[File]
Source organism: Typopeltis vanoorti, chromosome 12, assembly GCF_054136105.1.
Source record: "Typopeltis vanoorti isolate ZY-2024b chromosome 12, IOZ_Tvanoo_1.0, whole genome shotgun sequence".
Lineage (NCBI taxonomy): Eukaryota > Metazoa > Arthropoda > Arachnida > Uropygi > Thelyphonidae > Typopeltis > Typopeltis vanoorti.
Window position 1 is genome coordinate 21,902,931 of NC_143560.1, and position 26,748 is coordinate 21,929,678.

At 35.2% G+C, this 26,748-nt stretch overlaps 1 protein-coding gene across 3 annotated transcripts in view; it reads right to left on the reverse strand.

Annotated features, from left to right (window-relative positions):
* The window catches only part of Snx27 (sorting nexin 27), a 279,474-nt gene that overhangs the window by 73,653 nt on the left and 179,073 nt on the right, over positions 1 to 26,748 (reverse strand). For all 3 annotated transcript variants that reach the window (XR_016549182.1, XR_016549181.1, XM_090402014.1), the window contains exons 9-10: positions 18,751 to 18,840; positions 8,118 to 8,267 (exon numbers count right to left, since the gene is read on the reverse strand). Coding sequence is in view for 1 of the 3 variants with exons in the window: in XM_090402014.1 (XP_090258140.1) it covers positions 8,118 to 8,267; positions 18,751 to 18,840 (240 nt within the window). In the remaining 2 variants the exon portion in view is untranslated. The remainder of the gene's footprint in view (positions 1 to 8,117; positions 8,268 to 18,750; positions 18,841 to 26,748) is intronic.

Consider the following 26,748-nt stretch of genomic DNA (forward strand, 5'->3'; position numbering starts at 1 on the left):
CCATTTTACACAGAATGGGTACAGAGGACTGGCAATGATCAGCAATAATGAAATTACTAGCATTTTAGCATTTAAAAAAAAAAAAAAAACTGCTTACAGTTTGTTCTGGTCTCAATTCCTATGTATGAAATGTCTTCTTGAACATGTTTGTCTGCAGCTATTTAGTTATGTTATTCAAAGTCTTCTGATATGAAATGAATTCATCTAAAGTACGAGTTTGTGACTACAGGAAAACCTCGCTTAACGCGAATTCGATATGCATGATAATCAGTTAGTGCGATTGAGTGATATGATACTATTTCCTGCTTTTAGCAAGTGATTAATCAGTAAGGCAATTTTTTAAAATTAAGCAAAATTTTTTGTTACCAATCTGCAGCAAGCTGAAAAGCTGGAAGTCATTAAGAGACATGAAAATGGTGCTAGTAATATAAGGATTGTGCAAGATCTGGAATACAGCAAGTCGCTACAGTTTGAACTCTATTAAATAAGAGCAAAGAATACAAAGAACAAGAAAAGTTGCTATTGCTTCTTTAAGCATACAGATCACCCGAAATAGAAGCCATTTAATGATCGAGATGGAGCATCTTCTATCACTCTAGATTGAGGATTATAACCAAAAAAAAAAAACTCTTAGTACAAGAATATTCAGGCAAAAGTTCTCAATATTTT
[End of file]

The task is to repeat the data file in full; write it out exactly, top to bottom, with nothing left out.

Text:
Source organism: Typopeltis vanoorti, chromosome 12, assembly GCF_054136105.1.
Source record: "Typopeltis vanoorti isolate ZY-2024b chromosome 12, IOZ_Tvanoo_1.0, whole genome shotgun sequence".
Lineage (NCBI taxonomy): Eukaryota > Metazoa > Arthropoda > Arachnida > Uropygi > Thelyphonidae > Typopeltis > Typopeltis vanoorti.
Window position 1 is genome coordinate 21,902,931 of NC_143560.1, and position 26,748 is coordinate 21,929,678.

At 35.2% G+C, this 26,748-nt stretch overlaps 1 protein-coding gene across 3 annotated transcripts in view; it reads right to left on the reverse strand.

Annotated features, from left to right (window-relative positions):
* The window catches only part of Snx27 (sorting nexin 27), a 279,474-nt gene that overhangs the window by 73,653 nt on the left and 179,073 nt on the right, over positions 1 to 26,748 (reverse strand). For all 3 annotated transcript variants that reach the window (XR_016549182.1, XR_016549181.1, XM_090402014.1), the window contains exons 9-10: positions 18,751 to 18,840; positions 8,118 to 8,267 (exon numbers count right to left, since the gene is read on the reverse strand). Coding sequence is in view for 1 of the 3 variants with exons in the window: in XM_090402014.1 (XP_090258140.1) it covers positions 8,118 to 8,267; positions 18,751 to 18,840 (240 nt within the window). In the remaining 2 variants the exon portion in view is untranslated. The remainder of the gene's footprint in view (positions 1 to 8,117; positions 8,268 to 18,750; positions 18,841 to 26,748) is intronic.

Consider the following 26,748-nt stretch of genomic DNA (forward strand, 5'->3'; position numbering starts at 1 on the left):
CCATTTTACACAGAATGGGTACAGAGGACTGGCAATGATCAGCAATAATGAAATTACTAGCATTTTAGCATTTAAAAAAAAAAAAAAAACTGCTTACAGTTTGTTCTGGTCTCAATTCCTATGTATGAAATGTCTTCTTGAACATGTTTGTCTGCAGCTATTTAGTTATGTTATTCAAAGTCTTCTGATATGAAATGAATTCATCTAAAGTACGAGTTTGTGACTACAGGAAAACCTCGCTTAACGCGAATTCGATATGCATGATAATCAGTTAGTGCGATTGAGTGATATGATACTATTTCCTGCTTTTAGCAAGTGATTAATCAGTAAGGCAATTTTTTAAAATTAAGCAAAATTTTTTGTTACCAATCTGCAGCAAGCTGAAAAGCTGGAAGTCATTAAGAGACATGAAAATGGTGCTAGTAATATAAGGATTGTGCAAGATCTGGAATACAGCAAGTCGCTACAGTTTGAACTCTATTAAATAAGAGCAAAGAATACAAAGAACAAGAAAAGTTGCTATTGCTTCTTTAAGCATACAGATCACCCGAAATAGAAGCCATTTAATGATCGAGATGGAGCATCTTCTATCACTCTAGATTGAGGATTATAACCAAAAAAAAAAAACTCTTAGTACAAGAATATTCAGGCAAAAGTTCTCAATATTTT